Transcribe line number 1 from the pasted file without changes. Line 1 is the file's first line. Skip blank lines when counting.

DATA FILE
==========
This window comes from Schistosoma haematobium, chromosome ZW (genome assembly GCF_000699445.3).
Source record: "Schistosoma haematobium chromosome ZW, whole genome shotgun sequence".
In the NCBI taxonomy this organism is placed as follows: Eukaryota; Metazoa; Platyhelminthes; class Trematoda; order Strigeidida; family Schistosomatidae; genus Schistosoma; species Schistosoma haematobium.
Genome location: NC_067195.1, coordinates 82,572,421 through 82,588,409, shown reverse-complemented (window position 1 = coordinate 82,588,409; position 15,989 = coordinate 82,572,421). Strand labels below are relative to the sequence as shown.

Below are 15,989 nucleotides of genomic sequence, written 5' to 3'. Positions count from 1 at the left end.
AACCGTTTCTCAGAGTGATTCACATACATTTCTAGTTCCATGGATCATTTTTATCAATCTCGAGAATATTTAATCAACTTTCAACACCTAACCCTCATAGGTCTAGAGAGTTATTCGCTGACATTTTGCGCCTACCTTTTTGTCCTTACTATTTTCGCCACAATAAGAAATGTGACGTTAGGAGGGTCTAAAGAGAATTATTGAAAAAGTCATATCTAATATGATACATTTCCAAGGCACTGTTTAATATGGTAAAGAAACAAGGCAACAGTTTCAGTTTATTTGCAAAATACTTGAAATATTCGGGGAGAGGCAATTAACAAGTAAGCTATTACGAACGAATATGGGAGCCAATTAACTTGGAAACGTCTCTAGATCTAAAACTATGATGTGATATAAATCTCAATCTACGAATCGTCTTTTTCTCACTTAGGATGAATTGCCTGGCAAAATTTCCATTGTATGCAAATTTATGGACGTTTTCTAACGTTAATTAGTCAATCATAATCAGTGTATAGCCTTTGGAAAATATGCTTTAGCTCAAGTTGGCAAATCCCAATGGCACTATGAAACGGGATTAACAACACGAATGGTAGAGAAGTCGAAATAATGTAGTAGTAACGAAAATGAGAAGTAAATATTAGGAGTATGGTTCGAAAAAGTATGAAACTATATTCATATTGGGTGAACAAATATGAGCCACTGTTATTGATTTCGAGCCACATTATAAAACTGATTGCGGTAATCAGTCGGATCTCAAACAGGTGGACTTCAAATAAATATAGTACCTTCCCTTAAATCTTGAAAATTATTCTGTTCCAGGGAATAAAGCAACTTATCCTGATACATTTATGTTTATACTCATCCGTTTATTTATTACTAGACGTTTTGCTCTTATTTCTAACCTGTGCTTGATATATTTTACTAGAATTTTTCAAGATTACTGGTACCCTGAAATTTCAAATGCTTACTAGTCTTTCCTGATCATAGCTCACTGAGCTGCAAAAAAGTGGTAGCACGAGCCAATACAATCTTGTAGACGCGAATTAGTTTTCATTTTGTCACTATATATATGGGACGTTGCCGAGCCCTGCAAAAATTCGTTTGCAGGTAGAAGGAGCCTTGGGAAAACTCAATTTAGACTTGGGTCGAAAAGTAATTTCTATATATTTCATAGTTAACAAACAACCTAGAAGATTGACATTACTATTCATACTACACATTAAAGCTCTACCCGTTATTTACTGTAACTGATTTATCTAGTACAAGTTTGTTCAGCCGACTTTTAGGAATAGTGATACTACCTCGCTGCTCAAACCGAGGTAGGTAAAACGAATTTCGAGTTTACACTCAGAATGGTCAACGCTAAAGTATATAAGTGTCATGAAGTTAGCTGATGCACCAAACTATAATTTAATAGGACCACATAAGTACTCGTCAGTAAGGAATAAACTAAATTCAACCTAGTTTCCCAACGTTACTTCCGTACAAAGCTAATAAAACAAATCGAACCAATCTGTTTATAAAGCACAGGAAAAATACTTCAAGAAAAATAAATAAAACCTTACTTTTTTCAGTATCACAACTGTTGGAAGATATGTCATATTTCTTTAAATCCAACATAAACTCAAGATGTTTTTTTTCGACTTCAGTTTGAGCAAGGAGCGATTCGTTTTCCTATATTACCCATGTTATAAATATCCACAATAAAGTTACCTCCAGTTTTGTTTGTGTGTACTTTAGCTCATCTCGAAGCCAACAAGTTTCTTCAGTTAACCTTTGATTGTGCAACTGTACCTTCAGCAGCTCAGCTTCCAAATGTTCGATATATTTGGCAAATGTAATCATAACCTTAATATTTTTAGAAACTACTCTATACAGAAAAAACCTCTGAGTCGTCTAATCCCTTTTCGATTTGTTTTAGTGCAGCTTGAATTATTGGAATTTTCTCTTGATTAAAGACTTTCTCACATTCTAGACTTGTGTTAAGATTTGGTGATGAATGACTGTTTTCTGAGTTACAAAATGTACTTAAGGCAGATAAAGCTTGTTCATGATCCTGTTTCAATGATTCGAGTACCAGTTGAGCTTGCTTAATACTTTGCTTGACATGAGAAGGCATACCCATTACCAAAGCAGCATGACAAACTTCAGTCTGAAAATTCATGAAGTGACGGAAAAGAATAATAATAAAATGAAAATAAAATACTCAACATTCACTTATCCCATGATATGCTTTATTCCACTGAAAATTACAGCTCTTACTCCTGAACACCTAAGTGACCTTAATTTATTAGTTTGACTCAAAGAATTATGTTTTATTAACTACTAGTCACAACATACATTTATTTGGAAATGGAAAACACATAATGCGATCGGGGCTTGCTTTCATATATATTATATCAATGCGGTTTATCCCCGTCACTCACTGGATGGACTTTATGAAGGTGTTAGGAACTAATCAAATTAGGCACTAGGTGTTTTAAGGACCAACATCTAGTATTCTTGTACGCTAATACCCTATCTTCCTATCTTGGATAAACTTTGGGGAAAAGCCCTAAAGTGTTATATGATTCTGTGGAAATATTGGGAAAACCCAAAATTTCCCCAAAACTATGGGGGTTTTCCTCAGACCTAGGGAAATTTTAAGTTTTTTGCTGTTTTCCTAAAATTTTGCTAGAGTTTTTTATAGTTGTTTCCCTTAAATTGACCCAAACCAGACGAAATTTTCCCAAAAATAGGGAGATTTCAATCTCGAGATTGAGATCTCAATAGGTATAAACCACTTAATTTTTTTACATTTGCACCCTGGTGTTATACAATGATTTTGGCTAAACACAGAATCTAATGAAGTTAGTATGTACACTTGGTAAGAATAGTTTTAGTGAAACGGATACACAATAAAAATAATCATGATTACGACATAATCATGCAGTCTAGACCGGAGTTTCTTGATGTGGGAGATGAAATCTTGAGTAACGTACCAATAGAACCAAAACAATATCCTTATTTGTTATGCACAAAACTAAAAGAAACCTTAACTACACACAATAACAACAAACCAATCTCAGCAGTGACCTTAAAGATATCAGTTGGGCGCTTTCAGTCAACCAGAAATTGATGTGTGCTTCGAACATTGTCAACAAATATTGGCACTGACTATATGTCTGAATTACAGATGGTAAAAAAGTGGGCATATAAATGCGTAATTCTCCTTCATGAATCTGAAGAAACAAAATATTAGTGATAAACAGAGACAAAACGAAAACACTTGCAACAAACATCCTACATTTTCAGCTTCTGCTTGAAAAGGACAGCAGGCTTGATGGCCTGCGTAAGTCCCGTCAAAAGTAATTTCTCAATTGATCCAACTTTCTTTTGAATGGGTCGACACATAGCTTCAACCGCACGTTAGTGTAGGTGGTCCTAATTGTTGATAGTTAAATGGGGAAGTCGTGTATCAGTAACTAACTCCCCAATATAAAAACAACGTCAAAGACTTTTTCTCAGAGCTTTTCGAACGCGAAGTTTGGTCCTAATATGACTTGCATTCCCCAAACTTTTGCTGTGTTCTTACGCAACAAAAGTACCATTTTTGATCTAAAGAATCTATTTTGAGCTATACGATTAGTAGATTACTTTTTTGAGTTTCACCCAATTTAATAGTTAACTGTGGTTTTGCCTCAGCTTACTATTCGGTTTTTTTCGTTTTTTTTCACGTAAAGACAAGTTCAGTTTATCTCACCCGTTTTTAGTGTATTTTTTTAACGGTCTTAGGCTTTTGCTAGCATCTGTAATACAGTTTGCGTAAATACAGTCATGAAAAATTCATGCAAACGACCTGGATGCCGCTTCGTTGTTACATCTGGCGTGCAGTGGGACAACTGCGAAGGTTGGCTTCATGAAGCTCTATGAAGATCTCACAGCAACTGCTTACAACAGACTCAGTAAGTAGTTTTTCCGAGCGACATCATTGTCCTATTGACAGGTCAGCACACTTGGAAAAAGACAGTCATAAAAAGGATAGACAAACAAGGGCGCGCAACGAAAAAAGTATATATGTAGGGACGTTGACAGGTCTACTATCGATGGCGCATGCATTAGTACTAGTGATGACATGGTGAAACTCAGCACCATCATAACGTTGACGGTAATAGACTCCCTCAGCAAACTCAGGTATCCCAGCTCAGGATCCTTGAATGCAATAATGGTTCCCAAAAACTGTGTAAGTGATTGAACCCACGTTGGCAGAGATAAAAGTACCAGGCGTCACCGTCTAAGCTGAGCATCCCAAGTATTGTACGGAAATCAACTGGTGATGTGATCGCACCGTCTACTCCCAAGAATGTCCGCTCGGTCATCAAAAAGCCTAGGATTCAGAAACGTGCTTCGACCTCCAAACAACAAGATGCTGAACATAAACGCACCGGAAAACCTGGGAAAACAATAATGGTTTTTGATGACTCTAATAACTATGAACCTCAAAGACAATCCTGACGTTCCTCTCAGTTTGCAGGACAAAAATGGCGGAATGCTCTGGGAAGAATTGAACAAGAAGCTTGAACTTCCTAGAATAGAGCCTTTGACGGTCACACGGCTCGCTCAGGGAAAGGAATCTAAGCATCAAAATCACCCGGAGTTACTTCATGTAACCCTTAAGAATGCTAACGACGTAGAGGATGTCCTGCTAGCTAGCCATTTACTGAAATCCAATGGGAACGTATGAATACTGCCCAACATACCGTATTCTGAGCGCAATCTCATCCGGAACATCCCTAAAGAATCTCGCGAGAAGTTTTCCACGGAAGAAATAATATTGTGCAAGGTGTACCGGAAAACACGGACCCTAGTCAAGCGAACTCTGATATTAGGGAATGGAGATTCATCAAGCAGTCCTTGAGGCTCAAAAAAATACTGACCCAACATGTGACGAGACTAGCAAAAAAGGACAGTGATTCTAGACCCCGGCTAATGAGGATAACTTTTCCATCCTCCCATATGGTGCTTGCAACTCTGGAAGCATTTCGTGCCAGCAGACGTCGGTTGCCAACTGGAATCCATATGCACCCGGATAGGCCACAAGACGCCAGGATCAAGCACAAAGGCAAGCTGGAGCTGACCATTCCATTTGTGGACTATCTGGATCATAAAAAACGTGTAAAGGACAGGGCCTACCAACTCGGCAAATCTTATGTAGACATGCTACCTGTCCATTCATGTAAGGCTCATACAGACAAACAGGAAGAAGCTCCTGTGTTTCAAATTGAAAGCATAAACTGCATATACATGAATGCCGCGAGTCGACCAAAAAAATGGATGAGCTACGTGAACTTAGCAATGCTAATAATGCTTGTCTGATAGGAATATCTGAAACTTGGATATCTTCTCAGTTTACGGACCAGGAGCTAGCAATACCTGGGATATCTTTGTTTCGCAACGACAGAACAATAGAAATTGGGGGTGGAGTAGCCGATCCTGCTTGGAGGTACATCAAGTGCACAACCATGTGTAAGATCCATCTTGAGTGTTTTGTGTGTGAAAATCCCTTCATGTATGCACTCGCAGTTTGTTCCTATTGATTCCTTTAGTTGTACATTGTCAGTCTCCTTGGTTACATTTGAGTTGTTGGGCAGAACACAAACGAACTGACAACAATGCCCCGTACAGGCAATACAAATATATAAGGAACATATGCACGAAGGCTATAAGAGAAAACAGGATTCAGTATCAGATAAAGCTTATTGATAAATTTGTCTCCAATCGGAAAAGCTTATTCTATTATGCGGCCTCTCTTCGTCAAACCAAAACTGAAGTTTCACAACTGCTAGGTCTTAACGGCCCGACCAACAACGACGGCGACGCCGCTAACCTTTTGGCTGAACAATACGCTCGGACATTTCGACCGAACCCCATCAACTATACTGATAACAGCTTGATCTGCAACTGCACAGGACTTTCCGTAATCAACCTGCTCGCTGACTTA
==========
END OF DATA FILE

This window comes from Schistosoma haematobium, chromosome ZW (genome assembly GCF_000699445.3).